On a 2019 trip to Bryce Canyon National Park, I stood at Piracy Point—a lightly trafficked, out-and back-trail—and watched the smoke from a distant forest fire billow into the sky. It wasn’t my only brush with wildfires that day. On the Bristlecone Loop Trail—a path that typically crosses thick forests of fir and spruce to several overlooks of cliffs and hoodoos along the south end of the Paunsaugunt Plateau—the sun felt unrelenting, and the land was unusually wide-open. More than a decade ago, I experienced this trail as a shady place. Along with ice and rain, fire changes the aspect of Bryce.
During the evening on that day, I walked to the rim of the Bryce Amphitheater; but, unfortunately, the smoke from the fire had made the atmosphere too hazy to see anything more than a few feet away. More mystery here in the structures that stand tall.
Zion National Park: straight-up land, spectacle and star
Zion National Park’s more than 148,000 acres sit at the junction of the Colorado Plateau, the Great Basin and the Mojave Desert in Utah’s southwest corner. These three, distinct geographical regions fused to create the park’s wondrous landscape, which comprises six unofficial sections: Zion Canyon, the Upper East Canyon, The Narrows, the Desert Lowlands, the Kolob Terrace and Kolob Canyons.
Kolob Canyons is a red rock sanctuary located in the isolated, northwest corner of Zion National Park. It’s one of my most favorite places on Earth. Here, just off I-15, you’ll find finger canyons that glow deep pink and orange, and hanging valleys that keep succeeding upon one another. Being here feels like a spiritual awakening.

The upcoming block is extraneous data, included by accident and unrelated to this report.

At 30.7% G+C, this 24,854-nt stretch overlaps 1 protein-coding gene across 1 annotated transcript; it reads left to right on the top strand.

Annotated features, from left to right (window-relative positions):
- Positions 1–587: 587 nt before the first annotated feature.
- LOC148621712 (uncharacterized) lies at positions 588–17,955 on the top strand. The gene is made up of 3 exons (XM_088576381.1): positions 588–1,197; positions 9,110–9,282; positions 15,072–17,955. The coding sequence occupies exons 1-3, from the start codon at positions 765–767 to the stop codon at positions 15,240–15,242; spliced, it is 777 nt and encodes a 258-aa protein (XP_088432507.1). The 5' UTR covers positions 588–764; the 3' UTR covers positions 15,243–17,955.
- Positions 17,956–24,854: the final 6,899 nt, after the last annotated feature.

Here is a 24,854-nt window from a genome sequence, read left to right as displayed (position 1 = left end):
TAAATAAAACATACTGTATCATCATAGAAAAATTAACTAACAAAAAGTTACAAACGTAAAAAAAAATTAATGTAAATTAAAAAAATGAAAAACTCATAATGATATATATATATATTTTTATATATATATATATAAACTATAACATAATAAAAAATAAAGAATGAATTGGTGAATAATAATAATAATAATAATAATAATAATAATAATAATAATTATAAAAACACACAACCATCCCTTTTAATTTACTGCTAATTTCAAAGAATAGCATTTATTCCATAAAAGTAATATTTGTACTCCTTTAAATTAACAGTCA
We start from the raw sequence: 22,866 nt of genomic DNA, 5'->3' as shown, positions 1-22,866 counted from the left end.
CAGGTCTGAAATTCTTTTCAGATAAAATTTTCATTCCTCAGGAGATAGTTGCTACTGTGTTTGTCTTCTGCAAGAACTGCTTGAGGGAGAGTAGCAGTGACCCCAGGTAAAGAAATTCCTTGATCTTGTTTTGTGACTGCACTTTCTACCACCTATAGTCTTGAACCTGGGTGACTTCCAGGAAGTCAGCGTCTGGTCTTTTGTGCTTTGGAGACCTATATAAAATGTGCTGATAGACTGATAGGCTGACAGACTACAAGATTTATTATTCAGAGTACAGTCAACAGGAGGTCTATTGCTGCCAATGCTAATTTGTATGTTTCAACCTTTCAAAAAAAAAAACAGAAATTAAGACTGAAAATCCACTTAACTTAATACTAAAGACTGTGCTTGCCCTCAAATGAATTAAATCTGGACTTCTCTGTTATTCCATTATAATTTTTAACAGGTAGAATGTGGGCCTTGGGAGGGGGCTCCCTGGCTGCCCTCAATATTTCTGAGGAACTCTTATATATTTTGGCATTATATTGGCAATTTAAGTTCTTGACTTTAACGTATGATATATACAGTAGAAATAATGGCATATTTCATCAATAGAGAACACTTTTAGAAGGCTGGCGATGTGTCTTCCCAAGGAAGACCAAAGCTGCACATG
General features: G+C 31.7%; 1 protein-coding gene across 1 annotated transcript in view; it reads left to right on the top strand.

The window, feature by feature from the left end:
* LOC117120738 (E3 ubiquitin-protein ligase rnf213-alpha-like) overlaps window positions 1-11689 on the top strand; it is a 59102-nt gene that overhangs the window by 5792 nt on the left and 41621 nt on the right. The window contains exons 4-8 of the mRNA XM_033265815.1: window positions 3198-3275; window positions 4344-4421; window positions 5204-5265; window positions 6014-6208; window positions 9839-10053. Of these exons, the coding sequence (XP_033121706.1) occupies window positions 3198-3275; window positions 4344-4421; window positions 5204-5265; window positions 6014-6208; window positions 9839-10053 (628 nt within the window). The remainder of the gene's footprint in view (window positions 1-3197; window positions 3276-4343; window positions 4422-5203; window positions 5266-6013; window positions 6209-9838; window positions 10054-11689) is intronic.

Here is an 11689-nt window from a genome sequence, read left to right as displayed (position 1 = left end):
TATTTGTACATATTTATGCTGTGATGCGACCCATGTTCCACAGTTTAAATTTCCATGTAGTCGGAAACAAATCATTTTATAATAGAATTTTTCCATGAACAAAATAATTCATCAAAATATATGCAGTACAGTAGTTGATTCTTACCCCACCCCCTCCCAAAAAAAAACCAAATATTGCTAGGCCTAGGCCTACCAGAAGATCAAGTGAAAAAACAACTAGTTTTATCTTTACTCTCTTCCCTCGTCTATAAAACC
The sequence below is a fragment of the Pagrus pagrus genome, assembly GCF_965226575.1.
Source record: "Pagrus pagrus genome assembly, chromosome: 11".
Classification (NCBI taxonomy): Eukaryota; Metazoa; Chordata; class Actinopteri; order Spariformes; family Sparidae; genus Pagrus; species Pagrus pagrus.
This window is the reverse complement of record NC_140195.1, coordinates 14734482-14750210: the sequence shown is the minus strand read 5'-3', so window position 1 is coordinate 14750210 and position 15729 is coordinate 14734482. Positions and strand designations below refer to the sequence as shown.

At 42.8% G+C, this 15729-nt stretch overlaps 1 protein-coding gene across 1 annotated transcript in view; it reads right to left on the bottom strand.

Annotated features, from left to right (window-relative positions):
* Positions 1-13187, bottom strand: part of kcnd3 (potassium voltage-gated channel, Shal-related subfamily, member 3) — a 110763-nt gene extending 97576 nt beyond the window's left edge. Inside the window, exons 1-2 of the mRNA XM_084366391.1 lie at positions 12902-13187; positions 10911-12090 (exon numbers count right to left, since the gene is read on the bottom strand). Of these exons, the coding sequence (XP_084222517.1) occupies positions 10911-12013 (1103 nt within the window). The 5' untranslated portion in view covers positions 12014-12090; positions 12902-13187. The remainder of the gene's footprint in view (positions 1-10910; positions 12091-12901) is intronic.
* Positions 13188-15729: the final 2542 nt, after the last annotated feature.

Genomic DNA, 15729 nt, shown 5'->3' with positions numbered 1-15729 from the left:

The Southern Paiute, who lived in the Zion area as early as A.D. 1250, called it Mukuntuweap, which is translated as “straight-up land.” They found refuge and sustenance within Zion’s sheer walls, harvesting plants and seeds for food and medicines; and they cultivated corn, squash and sunflowers. They were followed by Mormon pioneers, who settled in southern Utah in the 1850s. As described in the Book of Abraham, a sacred text of the Latter-day Saint movement, Kolob is the heavenly body nearest to the throne of God, or the “residence closest to heaven.” While the written work defines Kolob as a “star,” it also calls planets “stars”; and, therefore, some Latter-day Saint commentators consider Kolob a planet.
I certainly can vouch for the fact that Kolob Canyons of Zion National Park is a world unto itself.
Wilderness, wild rides and wellness
For now, news of the monolith has been delighting science-fiction and movie fans all over the Internet. Officials, however, said in a statement that installing unauthorized structures on federally managed public lands is illegal. But even they seemed somewhat tickled. Tongue in cheek, they added, “no matter what planet you’re from.”
Some people also posited that the discovery of a monolith in the wilderness was a fitting end to the wild ride of 2020. While the Bureau of Land Management was determining whether to investigate further, it was reported on Sunday that the monolith had been mysteriously removed.
To tell you the truth, I’m not sorry it has vacated the premises. The best obelisks and pillars, spires and towers, in the Southwest Canyons are made of ice, wind, rain and rock. While they don’t shine like metal, they glow with crimsons, reds and scarlets.
And they soar to the sky with your spirits, like nothing manufactured ever could.
Here’s to finding your true places and natural habitats,